Defunding The United Nations: “It’s A Rogue’s Gallery A Pariah State” “..That Needs Congressional Action”

A key House Republican is quickly pressing forward with her goals to scale back U.S. funding for the United Nations.

Rep. Ileana Ros-Lehtinen (R-Fla.), chairwoman of the House Foreign Affairs Committee, told The Hill that oversight would be a key function of the panel, particularly funding to the U.N. Human Rights Council (HRC) that is “a waste of taxpayer dollars.”

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“I’d like to make sure that we once and for all kill all U.S. funding for that beast,” she said last month. “Because I don’t think that it advances U.S. interests, I don’t think that that’s a pro-democracy group, it’s a rogue’s gallery, pariah states, they belong there because they don’t want to be sanctioned.”
Supporters of continued U.S. support of and participation on the HRC say that it’s essential that Washington have leverage on the panel, renowned for including countries that have their own records of human-rights violations.

On Tuesday, Ros-Lehtinen will host a panel of U.N. critics and advocates that was originally scheduled for the week that the House suspended most activity in the wake of the shooting of Rep. Gabrielle Giffords (D-Ariz.).

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The 10 a.m. briefing before the full committee is titled, “The United Nations: Urgent Problems that Need Congressional Action.”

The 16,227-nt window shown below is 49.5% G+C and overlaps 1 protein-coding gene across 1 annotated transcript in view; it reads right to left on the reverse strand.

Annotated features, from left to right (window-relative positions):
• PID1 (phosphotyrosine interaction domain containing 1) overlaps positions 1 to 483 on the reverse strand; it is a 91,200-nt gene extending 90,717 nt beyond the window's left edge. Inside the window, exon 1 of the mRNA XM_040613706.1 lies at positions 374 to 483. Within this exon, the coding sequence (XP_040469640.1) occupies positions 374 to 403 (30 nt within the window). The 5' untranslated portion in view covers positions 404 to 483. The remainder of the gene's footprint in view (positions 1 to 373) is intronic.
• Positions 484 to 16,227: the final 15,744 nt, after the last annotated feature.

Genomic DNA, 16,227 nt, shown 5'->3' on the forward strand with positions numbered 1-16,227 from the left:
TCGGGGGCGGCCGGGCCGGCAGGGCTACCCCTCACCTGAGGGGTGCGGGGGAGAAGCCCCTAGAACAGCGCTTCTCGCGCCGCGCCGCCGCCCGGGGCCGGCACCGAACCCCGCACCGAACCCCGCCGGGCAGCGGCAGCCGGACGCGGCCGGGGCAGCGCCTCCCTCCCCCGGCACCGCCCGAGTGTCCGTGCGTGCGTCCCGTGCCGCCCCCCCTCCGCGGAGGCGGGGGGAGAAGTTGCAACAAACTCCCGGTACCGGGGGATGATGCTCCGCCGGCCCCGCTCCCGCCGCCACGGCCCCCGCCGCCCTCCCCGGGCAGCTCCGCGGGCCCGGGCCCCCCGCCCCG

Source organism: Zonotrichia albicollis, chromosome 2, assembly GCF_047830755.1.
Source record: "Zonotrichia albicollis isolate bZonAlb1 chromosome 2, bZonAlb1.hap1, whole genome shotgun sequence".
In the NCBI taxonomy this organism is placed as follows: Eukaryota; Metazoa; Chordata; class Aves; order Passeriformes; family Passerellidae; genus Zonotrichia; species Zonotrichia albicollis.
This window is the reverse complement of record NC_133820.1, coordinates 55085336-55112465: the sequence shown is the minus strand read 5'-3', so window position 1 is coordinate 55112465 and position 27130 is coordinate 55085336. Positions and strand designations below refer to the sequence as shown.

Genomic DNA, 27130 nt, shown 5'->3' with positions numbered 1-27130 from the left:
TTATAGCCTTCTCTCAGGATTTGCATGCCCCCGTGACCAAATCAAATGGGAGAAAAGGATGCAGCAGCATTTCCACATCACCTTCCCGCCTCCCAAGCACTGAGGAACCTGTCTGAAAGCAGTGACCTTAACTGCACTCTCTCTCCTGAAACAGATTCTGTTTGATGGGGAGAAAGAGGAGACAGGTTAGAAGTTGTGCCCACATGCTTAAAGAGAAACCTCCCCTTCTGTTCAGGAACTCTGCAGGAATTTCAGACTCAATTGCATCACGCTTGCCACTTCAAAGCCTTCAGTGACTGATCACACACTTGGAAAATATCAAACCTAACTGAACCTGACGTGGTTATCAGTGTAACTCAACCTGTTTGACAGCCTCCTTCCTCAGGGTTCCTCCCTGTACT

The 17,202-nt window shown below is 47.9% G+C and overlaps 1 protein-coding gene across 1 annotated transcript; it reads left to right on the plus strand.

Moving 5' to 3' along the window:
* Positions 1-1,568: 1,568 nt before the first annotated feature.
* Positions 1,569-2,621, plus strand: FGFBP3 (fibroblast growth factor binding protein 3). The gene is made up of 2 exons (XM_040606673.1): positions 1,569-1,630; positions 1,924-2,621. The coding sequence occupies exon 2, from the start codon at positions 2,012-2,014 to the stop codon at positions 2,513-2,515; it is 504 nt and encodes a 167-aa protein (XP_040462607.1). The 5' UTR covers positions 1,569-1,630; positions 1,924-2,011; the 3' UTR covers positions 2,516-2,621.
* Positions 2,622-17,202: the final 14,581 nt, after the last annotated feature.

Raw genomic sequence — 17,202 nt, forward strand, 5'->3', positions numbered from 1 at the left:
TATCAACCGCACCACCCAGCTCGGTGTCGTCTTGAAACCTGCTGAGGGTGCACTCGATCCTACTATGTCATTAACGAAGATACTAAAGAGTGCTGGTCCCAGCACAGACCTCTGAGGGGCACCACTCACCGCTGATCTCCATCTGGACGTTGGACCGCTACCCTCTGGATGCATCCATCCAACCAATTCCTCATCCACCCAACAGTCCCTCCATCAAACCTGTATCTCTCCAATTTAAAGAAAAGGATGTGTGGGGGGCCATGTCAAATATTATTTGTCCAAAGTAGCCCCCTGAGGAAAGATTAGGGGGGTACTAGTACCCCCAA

One of those scheduled to testify, Peter Yeo, represents the United Nations Foundation/Better World Campaign, which at the start of President Obama’s term urged the commander in chief to “mount a campaign” to secure a place on the HRC, which the Bush administration had boycotted.

U.N. critics set to appear include Claudia Rosett, who unveiled the oil-for-food scandal in 2004 and 2005 in The Wall Street Journal; Brett Schaefer, who regularly takes on the U.N. at the conservative Heritage Foundation; and Hillel Neuer, executive director of Geneva-based UN Watch, which monitors the controversial HRC.

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Neuer told The Hill that UN Watch is going to release new data at the briefing on how the HRC has been run since then-U.N. Secretary-General Kofi Annan dissolved the Human Rights Commission in 2006. Annan called the commission “politicized” at the time, but the commission’s replacement, the HRC, has attracted many critics as well.

“We will commend the efforts of the U.S. delegation here in Geneva, including [Ambassador] Eileen Donohoe” in briefing the Foreign Affairs Committee, Neuer said, saying the team is “working hard to minimize the damage of the council,” but is often in the minority to powerful, controversial members such as Libya, Cuba, China, Pakistan, Russia and Saudi Arabia.

“They’re the ones who run the shop,” he said, adding of Obama’s initiative to place a U.S. representative on the council with the intention of reforming from within that it was “naive for anyone to have thought it would change significantly.”

Ros-Lehtinen, one of many lawmakers critical of Obama for that 2009 decision, led the charge against the United Nations in the 111th Congress, introducing bills urging transparency and accountability as well as the withholding of funding.

But the first bill in this Congress taking on the U.N., introduced on the first day the House was in session, came from a member of the Energy and Commerce Committee, not from Ros-Lehtinen’s panel.